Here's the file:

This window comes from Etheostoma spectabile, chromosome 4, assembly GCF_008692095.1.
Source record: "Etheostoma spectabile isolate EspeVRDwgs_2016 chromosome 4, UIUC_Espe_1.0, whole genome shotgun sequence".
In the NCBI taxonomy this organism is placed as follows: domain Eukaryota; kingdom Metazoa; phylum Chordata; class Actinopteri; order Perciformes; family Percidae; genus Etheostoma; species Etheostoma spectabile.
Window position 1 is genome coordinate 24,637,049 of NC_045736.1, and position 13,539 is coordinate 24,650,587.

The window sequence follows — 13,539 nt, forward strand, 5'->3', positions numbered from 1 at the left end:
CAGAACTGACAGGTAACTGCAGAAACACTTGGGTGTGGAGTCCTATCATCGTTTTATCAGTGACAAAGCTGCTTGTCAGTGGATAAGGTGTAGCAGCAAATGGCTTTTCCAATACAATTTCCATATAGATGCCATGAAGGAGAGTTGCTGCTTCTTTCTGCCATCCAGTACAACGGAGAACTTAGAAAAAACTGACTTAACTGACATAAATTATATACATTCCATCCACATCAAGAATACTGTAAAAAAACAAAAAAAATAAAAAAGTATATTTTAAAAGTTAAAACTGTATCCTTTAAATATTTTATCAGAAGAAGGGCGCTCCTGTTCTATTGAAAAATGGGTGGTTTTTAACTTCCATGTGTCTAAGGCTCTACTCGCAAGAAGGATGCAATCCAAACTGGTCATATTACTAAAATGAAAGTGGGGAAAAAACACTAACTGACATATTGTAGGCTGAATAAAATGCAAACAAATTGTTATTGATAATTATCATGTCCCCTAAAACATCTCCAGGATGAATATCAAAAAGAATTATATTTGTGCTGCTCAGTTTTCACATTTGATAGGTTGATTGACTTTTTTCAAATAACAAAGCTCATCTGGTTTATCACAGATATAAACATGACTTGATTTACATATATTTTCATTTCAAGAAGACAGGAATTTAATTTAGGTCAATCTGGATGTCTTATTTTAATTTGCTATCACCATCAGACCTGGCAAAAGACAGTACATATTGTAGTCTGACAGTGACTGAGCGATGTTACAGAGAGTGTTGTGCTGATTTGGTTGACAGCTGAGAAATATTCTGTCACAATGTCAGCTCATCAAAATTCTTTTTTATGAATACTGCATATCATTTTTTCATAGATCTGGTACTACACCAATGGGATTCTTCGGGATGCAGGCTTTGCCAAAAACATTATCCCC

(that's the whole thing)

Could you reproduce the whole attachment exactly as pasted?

This window comes from Etheostoma spectabile, chromosome 4, assembly GCF_008692095.1.
Source record: "Etheostoma spectabile isolate EspeVRDwgs_2016 chromosome 4, UIUC_Espe_1.0, whole genome shotgun sequence".
In the NCBI taxonomy this organism is placed as follows: domain Eukaryota; kingdom Metazoa; phylum Chordata; class Actinopteri; order Perciformes; family Percidae; genus Etheostoma; species Etheostoma spectabile.
Window position 1 is genome coordinate 24,637,049 of NC_045736.1, and position 13,539 is coordinate 24,650,587.

The window sequence follows — 13,539 nt, forward strand, 5'->3', positions numbered from 1 at the left end:
CAGAACTGACAGGTAACTGCAGAAACACTTGGGTGTGGAGTCCTATCATCGTTTTATCAGTGACAAAGCTGCTTGTCAGTGGATAAGGTGTAGCAGCAAATGGCTTTTCCAATACAATTTCCATATAGATGCCATGAAGGAGAGTTGCTGCTTCTTTCTGCCATCCAGTACAACGGAGAACTTAGAAAAAACTGACTTAACTGACATAAATTATATACATTCCATCCACATCAAGAATACTGTAAAAAAACAAAAAAAATAAAAAAGTATATTTTAAAAGTTAAAACTGTATCCTTTAAATATTTTATCAGAAGAAGGGCGCTCCTGTTCTATTGAAAAATGGGTGGTTTTTAACTTCCATGTGTCTAAGGCTCTACTCGCAAGAAGGATGCAATCCAAACTGGTCATATTACTAAAATGAAAGTGGGGAAAAAACACTAACTGACATATTGTAGGCTGAATAAAATGCAAACAAATTGTTATTGATAATTATCATGTCCCCTAAAACATCTCCAGGATGAATATCAAAAAGAATTATATTTGTGCTGCTCAGTTTTCACATTTGATAGGTTGATTGACTTTTTTCAAATAACAAAGCTCATCTGGTTTATCACAGATATAAACATGACTTGATTTACATATATTTTCATTTCAAGAAGACAGGAATTTAATTTAGGTCAATCTGGATGTCTTATTTTAATTTGCTATCACCATCAGACCTGGCAAAAGACAGTACATATTGTAGTCTGACAGTGACTGAGCGATGTTACAGAGAGTGTTGTGCTGATTTGGTTGACAGCTGAGAAATATTCTGTCACAATGTCAGCTCATCAAAATTCTTTTTTATGAATACTGCATATCATTTTTTCATAGATCTGGTACTACACCAATGGGATTCTTCGGGATGCAGGCTTTGCCAAAAACATTATCCCC